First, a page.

Virgin Australia to take on 737 MAX 10

After placing their order for 23 Boeing 737 MAX 8s in 2012 and then converting an order of 17 737-800s to MAX 8s in 2015, Virgin Australia has again adjusted their order book, this time converting 10 MAX 8s to the larger MAX 10.

The first of 40 MAX aircraft expected to join the Virgin Australia fleet will arrive in November of 2019 after being pushed back by the airline in previous times. The first MAX 10 will arrive on Australian soil in 2022.

Virgin Australia states it saw the value of adding the MAX 10 to the mix as the aircraft will provide additional capacity and flexibility.

Chief Financial Officer of Virgin Australia said:

“We are pleased to be welcoming the 737 MAX 10 aircraft into our expanding fleet in 2022. The addition of the 737 MAX 10 will provide us with additional flexibility and capability to support our network and operations. We are proud to become Australia’s first operator of the 737 MAX and we look forward to the opportunities that operating this type of aircraft will open up to us”.

No comment has been made about the routes selected for the aircraft, it’s likely that it will operate the busy Sydney to Melbourne and Brisbane network which is always in action with holiday goers and businesses.

Even before the re-brand to Virgin Australia, the airline has always had the Boeing 737 as its signature aircraft. With just over 80 737 NG aircraft in operation, the MAX is expected to carry on the aircraft’s legacy of performing efficiently and reliably on the various domestic and select international routes in the airlines network.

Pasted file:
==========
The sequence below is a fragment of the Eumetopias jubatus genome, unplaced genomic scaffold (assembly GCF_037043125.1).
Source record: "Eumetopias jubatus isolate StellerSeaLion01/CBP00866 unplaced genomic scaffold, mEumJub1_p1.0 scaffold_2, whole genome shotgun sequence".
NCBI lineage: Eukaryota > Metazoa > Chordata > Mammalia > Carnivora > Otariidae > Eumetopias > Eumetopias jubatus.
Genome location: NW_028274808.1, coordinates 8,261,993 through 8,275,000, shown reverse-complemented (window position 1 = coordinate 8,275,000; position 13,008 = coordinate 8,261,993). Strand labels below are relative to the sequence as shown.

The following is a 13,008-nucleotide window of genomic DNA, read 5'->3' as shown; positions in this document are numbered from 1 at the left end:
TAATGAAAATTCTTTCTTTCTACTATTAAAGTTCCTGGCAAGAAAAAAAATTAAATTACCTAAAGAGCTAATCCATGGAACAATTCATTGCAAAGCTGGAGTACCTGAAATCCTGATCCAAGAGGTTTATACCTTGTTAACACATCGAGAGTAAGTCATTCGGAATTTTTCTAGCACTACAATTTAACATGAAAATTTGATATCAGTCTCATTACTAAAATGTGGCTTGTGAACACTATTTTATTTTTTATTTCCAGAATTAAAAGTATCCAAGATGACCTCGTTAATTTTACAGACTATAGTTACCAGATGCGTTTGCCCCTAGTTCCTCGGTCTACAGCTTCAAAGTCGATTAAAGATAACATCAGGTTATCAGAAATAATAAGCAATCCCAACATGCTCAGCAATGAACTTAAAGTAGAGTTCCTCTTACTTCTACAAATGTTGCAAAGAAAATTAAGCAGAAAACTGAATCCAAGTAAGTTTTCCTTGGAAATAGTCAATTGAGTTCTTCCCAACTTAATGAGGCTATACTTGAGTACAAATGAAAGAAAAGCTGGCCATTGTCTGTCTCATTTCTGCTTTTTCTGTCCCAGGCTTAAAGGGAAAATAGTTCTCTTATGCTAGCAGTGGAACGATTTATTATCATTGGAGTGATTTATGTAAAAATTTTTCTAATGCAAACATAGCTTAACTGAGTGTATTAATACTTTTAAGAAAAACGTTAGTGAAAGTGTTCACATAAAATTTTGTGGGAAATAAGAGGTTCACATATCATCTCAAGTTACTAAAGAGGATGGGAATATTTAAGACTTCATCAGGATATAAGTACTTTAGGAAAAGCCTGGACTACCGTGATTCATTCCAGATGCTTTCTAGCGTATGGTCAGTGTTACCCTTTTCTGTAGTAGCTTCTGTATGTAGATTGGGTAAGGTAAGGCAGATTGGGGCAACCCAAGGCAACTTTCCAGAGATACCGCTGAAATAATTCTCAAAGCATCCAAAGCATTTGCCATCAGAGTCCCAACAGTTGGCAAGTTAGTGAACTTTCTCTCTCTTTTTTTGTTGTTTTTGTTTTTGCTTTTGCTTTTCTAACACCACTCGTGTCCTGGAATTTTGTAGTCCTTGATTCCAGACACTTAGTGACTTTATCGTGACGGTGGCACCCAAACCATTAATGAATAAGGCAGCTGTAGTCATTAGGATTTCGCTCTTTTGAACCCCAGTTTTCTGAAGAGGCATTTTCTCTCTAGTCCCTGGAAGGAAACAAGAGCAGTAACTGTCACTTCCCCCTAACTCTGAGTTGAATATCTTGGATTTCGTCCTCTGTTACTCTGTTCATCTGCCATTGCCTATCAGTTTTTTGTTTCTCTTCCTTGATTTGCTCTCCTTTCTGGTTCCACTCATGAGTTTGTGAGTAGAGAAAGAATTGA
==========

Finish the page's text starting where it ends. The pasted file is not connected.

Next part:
So far, the Boeing 737 MAX 10 – the largest of the MAX family – has gained over 500 orders and commitments from airlines all around the world.

Two CFM LEAP-1B engines power the aircraft but due to the MAX 10 being longer, the landing gear has to be heightened to accommodate for the 176cm fan diameter engines and to be able to takeoff safely.

Virgin Australia’s competitor, Qantas, is understood to be assessing performance details between the Airbus A320neo family and the Boeing 737 MAX. The carrier has already placed an order for the A320neo family, including A321LRs, for its low-cost carrier Jetstar.

For now, Qantas is focusing on their wide body assessment for Project Sunrise. You can expect an article about this soon.